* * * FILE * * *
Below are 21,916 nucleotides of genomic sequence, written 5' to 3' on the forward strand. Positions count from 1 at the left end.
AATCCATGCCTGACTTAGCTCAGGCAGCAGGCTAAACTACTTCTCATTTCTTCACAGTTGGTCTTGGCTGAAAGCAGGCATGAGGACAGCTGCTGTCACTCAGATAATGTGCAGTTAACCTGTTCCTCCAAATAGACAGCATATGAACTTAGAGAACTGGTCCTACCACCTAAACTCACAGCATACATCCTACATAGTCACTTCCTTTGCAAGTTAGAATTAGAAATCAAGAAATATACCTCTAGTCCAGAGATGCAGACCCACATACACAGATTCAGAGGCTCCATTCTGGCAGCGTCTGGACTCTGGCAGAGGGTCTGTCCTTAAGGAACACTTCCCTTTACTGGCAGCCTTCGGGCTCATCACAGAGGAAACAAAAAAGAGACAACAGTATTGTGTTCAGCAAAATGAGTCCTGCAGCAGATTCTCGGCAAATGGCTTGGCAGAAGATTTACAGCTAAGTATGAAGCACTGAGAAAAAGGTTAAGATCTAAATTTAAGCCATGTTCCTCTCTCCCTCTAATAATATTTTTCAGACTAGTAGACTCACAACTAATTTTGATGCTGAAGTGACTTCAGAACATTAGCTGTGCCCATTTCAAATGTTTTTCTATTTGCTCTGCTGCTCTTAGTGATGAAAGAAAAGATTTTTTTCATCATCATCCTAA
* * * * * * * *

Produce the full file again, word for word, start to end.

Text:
Below are 21,916 nucleotides of genomic sequence, written 5' to 3' on the forward strand. Positions count from 1 at the left end.
AATCCATGCCTGACTTAGCTCAGGCAGCAGGCTAAACTACTTCTCATTTCTTCACAGTTGGTCTTGGCTGAAAGCAGGCATGAGGACAGCTGCTGTCACTCAGATAATGTGCAGTTAACCTGTTCCTCCAAATAGACAGCATATGAACTTAGAGAACTGGTCCTACCACCTAAACTCACAGCATACATCCTACATAGTCACTTCCTTTGCAAGTTAGAATTAGAAATCAAGAAATATACCTCTAGTCCAGAGATGCAGACCCACATACACAGATTCAGAGGCTCCATTCTGGCAGCGTCTGGACTCTGGCAGAGGGTCTGTCCTTAAGGAACACTTCCCTTTACTGGCAGCCTTCGGGCTCATCACAGAGGAAACAAAAAAGAGACAACAGTATTGTGTTCAGCAAAATGAGTCCTGCAGCAGATTCTCGGCAAATGGCTTGGCAGAAGATTTACAGCTAAGTATGAAGCACTGAGAAAAAGGTTAAGATCTAAATTTAAGCCATGTTCCTCTCTCCCTCTAATAATATTTTTCAGACTAGTAGACTCACAACTAATTTTGATGCTGAAGTGACTTCAGAACATTAGCTGTGCCCATTTCAAATGTTTTTCTATTTGCTCTGCTGCTCTTAGTGATGAAAGAAAAGATTTTTTTCATCATCATCCTAA